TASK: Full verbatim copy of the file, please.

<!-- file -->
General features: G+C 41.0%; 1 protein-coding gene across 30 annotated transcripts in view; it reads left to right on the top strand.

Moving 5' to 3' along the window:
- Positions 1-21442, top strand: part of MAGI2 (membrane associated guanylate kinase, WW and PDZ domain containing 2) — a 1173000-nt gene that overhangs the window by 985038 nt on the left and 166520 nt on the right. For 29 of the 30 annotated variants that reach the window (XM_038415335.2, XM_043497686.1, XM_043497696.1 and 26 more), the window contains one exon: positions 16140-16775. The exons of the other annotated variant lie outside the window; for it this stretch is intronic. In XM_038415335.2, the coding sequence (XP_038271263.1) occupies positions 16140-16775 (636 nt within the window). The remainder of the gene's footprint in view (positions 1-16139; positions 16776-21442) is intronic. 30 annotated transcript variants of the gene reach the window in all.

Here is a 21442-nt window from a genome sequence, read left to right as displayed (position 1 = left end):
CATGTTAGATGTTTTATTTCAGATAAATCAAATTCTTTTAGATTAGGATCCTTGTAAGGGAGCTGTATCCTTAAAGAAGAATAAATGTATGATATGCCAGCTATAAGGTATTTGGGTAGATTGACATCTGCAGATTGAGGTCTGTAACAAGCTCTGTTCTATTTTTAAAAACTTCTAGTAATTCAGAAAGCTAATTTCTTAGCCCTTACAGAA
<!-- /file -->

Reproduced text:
General features: G+C 41.0%; 1 protein-coding gene across 30 annotated transcripts in view; it reads left to right on the top strand.

Moving 5' to 3' along the window:
- Positions 1-21442, top strand: part of MAGI2 (membrane associated guanylate kinase, WW and PDZ domain containing 2) — a 1173000-nt gene that overhangs the window by 985038 nt on the left and 166520 nt on the right. For 29 of the 30 annotated variants that reach the window (XM_038415335.2, XM_043497686.1, XM_043497696.1 and 26 more), the window contains one exon: positions 16140-16775. The exons of the other annotated variant lie outside the window; for it this stretch is intronic. In XM_038415335.2, the coding sequence (XP_038271263.1) occupies positions 16140-16775 (636 nt within the window). The remainder of the gene's footprint in view (positions 1-16139; positions 16776-21442) is intronic. 30 annotated transcript variants of the gene reach the window in all.

Here is a 21442-nt window from a genome sequence, read left to right as displayed (position 1 = left end):
CATGTTAGATGTTTTATTTCAGATAAATCAAATTCTTTTAGATTAGGATCCTTGTAAGGGAGCTGTATCCTTAAAGAAGAATAAATGTATGATATGCCAGCTATAAGGTATTTGGGTAGATTGACATCTGCAGATTGAGGTCTGTAACAAGCTCTGTTCTATTTTTAAAAACTTCTAGTAATTCAGAAAGCTAATTTCTTAGCCCTTACAGAA